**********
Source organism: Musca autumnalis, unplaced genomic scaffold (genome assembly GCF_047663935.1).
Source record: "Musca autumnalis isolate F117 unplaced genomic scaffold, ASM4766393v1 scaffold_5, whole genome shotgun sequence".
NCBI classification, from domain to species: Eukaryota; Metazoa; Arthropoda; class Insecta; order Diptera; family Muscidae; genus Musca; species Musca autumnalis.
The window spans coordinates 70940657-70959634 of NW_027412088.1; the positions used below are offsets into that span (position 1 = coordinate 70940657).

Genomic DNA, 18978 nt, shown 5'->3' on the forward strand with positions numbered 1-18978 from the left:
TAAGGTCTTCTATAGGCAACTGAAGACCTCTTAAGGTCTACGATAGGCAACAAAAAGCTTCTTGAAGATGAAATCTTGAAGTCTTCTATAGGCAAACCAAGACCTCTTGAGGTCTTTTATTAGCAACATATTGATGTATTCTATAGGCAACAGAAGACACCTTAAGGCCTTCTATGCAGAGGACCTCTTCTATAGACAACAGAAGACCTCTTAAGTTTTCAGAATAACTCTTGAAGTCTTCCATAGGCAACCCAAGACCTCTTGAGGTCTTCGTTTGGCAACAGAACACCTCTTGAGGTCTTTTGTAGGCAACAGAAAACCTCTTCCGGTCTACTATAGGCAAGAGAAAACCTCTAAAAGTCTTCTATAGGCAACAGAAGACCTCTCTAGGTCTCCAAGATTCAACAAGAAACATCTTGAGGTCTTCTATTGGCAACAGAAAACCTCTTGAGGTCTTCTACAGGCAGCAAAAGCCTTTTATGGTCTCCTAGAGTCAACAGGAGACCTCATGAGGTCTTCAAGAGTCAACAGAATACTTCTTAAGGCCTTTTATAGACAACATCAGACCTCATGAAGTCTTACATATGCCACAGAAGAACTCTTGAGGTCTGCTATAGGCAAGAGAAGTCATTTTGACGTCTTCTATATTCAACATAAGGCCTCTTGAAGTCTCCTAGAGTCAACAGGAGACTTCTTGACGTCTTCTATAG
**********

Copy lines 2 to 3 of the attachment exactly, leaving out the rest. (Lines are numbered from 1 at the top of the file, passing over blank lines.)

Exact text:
Source record: "Musca autumnalis isolate F117 unplaced genomic scaffold, ASM4766393v1 scaffold_5, whole genome shotgun sequence".
NCBI classification, from domain to species: Eukaryota; Metazoa; Arthropoda; class Insecta; order Diptera; family Muscidae; genus Musca; species Musca autumnalis.